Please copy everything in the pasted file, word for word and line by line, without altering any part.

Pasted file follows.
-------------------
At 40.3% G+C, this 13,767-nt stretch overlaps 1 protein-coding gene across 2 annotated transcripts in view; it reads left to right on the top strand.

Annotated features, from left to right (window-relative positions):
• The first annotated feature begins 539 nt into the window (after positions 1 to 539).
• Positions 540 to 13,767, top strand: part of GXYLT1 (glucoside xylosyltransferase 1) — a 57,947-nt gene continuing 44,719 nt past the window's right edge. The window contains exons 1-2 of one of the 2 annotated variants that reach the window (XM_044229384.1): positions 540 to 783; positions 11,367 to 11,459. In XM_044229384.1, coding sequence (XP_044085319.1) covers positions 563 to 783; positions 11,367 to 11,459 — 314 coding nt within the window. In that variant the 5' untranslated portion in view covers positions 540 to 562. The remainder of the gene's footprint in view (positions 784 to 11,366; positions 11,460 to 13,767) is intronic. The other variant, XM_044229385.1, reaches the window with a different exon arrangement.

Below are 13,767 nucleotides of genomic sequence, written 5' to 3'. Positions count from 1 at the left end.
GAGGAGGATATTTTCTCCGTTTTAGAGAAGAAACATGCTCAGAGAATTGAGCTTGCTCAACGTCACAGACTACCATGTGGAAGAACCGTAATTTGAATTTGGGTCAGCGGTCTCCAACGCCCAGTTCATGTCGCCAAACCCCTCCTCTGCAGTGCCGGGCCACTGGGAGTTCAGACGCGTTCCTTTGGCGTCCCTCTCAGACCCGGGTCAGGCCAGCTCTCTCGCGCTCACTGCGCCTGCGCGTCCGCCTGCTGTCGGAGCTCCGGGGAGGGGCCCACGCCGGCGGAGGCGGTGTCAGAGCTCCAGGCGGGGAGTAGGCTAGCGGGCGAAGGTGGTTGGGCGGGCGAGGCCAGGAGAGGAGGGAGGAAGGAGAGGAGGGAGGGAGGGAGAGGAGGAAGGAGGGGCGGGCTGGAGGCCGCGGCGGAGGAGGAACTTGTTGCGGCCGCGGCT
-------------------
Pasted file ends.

At 40.3% G+C, this 13,767-nt stretch overlaps 1 protein-coding gene across 2 annotated transcripts in view; it reads left to right on the top strand.

Annotated features, from left to right (window-relative positions):
• The first annotated feature begins 539 nt into the window (after positions 1 to 539).
• Positions 540 to 13,767, top strand: part of GXYLT1 (glucoside xylosyltransferase 1) — a 57,947-nt gene continuing 44,719 nt past the window's right edge. The window contains exons 1-2 of one of the 2 annotated variants that reach the window (XM_044229384.1): positions 540 to 783; positions 11,367 to 11,459. In XM_044229384.1, coding sequence (XP_044085319.1) covers positions 563 to 783; positions 11,367 to 11,459 — 314 coding nt within the window. In that variant the 5' untranslated portion in view covers positions 540 to 562. The remainder of the gene's footprint in view (positions 784 to 11,366; positions 11,460 to 13,767) is intronic. The other variant, XM_044229385.1, reaches the window with a different exon arrangement.

Below are 13,767 nucleotides of genomic sequence, written 5' to 3'. Positions count from 1 at the left end.
GAGGAGGATATTTTCTCCGTTTTAGAGAAGAAACATGCTCAGAGAATTGAGCTTGCTCAACGTCACAGACTACCATGTGGAAGAACCGTAATTTGAATTTGGGTCAGCGGTCTCCAACGCCCAGTTCATGTCGCCAAACCCCTCCTCTGCAGTGCCGGGCCACTGGGAGTTCAGACGCGTTCCTTTGGCGTCCCTCTCAGACCCGGGTCAGGCCAGCTCTCTCGCGCTCACTGCGCCTGCGCGTCCGCCTGCTGTCGGAGCTCCGGGGAGGGGCCCACGCCGGCGGAGGCGGTGTCAGAGCTCCAGGCGGGGAGTAGGCTAGCGGGCGAAGGTGGTTGGGCGGGCGAGGCCAGGAGAGGAGGGAGGAAGGAGAGGAGGGAGGGAGGGAGAGGAGGAAGGAGGGGCGGGCTGGAGGCCGCGGCGGAGGAGGAACTTGTTGCGGCCGCGGCT